STABILIZER (Cyanuric Acid) As we noted, Hypochlorus Acid (usable free chlorine) is very unstable in pool water. The ultra-violet rays of the sun excite the Usable Chlorine molecules and cause a chemical reaction that gives rise to the POPULAR statement, “I can’t keep chlorine in my pool!” Science has come to the rescue with its development of Cyanuric Acid as a chlorine stabilizer. It has been found that water stabilized with sufficient levels of stabilizer retains its Usable Chlorine level longer. Stabilizer is therefore an economical factor in retaining and maintaining chlorine in your pool. Generally, it is observed that Stabilizer levels of less that 50 ppm offer little economic value in the hot Florida sun. Best results seem to be obtained by the maintenance of Stabilizer in the 80-100 ppm range. Readings as high as 110 ppm should not cause alarm if somewhat higher free active chlorine levels are maintained. To raise Stabilizer it is best to use one of two ways of adding Stabilizer to the pool water. For a marcited pool surface it is acceptable to just “broadcast” the Stabilizer granulars into the deep end of the pool, unless it is a new marcite then the following must be done. For a painted, fiberglass, vinyl-lined, or NEW marcite the customer must first dissolve the stabilizer in warm water bit by bit pouring off only the water into the pool <could take days>. To lower Stabilizer it is best accomplished by draining off a measured volume of pool water while rinsing and lightly brushing the exposed side walls and then re-filling with untreated make-up water. Remember that the only way to remove Stabilizer from the water is by diluting it.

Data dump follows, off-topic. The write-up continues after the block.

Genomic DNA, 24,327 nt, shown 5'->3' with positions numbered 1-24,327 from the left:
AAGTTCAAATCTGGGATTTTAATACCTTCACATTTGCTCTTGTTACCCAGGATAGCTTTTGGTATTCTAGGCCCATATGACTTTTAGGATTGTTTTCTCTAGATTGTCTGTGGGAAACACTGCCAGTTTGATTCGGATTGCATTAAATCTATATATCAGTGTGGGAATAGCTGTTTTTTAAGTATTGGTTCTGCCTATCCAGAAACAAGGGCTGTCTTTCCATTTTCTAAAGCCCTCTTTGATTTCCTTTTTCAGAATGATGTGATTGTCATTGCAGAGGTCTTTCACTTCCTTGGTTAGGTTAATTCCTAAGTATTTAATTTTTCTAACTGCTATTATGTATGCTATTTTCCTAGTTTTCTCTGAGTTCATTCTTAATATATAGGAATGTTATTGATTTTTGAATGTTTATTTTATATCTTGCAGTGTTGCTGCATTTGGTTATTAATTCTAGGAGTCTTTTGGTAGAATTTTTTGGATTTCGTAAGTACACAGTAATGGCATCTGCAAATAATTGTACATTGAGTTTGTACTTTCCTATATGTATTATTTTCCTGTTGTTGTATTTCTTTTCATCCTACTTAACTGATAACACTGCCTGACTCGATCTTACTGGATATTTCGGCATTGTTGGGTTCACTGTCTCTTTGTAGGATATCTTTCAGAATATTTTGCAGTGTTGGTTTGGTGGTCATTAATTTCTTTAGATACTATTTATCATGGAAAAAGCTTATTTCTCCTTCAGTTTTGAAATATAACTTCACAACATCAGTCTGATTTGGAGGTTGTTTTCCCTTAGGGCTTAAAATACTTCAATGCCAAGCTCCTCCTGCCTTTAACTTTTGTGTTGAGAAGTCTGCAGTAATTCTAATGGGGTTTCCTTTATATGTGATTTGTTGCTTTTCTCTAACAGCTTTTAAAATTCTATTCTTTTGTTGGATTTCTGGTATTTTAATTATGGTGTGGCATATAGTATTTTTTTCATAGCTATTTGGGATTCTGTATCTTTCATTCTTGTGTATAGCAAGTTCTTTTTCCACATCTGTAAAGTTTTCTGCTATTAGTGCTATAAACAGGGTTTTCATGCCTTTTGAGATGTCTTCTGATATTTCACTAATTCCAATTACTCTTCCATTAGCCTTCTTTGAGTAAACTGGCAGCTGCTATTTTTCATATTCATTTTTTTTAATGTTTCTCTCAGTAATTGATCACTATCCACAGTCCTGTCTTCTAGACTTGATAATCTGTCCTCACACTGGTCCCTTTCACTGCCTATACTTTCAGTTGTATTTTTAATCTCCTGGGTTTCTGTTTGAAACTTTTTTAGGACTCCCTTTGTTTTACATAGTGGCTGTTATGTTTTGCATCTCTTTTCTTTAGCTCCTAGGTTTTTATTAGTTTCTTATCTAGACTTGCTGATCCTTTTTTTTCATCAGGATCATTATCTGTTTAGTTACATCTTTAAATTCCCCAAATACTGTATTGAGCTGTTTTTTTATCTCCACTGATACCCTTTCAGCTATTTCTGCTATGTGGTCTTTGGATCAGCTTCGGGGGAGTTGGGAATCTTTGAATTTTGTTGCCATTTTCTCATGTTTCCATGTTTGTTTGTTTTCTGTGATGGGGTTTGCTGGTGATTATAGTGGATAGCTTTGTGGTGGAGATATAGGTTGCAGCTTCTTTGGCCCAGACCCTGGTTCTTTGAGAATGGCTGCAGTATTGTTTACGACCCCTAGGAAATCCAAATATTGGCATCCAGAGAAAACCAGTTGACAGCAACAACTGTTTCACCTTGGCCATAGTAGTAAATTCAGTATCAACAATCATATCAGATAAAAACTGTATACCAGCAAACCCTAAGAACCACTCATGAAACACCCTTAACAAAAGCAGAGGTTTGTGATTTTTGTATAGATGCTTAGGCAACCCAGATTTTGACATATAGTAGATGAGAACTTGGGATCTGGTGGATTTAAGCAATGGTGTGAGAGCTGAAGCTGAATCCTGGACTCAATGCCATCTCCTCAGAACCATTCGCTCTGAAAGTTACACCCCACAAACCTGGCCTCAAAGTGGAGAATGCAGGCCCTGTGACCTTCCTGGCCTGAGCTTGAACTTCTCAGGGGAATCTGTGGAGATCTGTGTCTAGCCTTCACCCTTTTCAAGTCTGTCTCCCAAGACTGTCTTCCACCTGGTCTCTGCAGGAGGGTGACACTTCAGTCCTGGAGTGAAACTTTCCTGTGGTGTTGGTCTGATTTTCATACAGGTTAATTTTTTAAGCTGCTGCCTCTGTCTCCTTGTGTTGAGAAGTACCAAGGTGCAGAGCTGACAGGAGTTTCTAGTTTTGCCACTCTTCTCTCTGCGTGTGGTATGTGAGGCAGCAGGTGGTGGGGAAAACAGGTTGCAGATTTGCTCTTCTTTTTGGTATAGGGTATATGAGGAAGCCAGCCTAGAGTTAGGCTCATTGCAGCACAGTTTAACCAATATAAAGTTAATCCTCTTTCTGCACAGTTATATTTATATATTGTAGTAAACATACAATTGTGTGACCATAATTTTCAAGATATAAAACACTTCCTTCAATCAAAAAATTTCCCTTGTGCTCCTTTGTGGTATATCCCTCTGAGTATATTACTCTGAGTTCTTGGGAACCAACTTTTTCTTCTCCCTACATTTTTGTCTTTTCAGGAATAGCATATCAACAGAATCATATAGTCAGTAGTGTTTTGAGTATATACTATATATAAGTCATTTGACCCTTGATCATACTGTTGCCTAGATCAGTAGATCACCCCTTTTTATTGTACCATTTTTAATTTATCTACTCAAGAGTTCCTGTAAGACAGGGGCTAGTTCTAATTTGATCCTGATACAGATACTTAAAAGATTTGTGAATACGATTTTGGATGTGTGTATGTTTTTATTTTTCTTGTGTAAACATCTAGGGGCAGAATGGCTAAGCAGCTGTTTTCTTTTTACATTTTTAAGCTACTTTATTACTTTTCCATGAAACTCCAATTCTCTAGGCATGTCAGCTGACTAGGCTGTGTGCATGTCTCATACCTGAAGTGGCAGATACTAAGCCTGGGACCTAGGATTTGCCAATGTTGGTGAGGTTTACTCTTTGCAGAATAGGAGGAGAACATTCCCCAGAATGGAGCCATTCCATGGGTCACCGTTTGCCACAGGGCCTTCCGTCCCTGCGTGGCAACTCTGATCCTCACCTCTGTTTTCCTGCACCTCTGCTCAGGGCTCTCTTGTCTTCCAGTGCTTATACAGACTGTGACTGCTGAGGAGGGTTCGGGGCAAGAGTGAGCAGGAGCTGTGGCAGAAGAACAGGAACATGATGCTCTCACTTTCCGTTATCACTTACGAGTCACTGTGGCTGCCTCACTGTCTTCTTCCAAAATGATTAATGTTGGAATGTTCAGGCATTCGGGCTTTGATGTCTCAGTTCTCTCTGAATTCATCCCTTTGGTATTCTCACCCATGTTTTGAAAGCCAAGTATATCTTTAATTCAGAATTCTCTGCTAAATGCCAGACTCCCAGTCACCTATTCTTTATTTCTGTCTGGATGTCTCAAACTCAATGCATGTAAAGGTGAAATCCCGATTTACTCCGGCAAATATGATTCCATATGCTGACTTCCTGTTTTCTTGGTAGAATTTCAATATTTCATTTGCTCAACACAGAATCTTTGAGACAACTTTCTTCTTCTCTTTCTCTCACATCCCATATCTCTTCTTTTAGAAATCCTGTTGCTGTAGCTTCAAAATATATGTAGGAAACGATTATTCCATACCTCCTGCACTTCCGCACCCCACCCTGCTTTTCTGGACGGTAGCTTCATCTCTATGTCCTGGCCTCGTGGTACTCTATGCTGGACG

Calcium Hypochlorite is a dry “Unstabilized” granular product with a calcium base. It is 65% available chlorine with a Ph of 12 to 13. It is slow dissolving and should be dissolved in a bucket of water prior to adding to the pool. Constant use of a calcium based chlorine will increase the calcium hardness and cause the Ph to climb upward. In the presence of heat and sunlight, it is relatively unstable and precipitates out of the water rapidly. To control this increase in calcium, Staintrine should be used on a regular maintenance program. This product is sometimes called HTH.

Sodium Hypochlorite is a “Unstabilized” liquid chlorine used in many large commercial as well as smaller private pools where handling and storage is not a problem. It has 10% to 15% available chlorine with a Ph of 13 to 14. It does not store well in heat or sunlight and should be used as soon as possible after it is manufactured. The best results are obtained when it is fed automatically through a sodium hypochlorite feeder directly into the water lines. When in the pool water, liquid chlorine is adversely affected by sunlight. For this reason it is best if you only use liquid when a well balanced Stabilizer reading is present. This product is sold fresh at 12-15% available chlorine in 2.5 gallon yellow jugs at your local pool store or in 8 to 11% version at your local hardware store in 1 gallon jugs.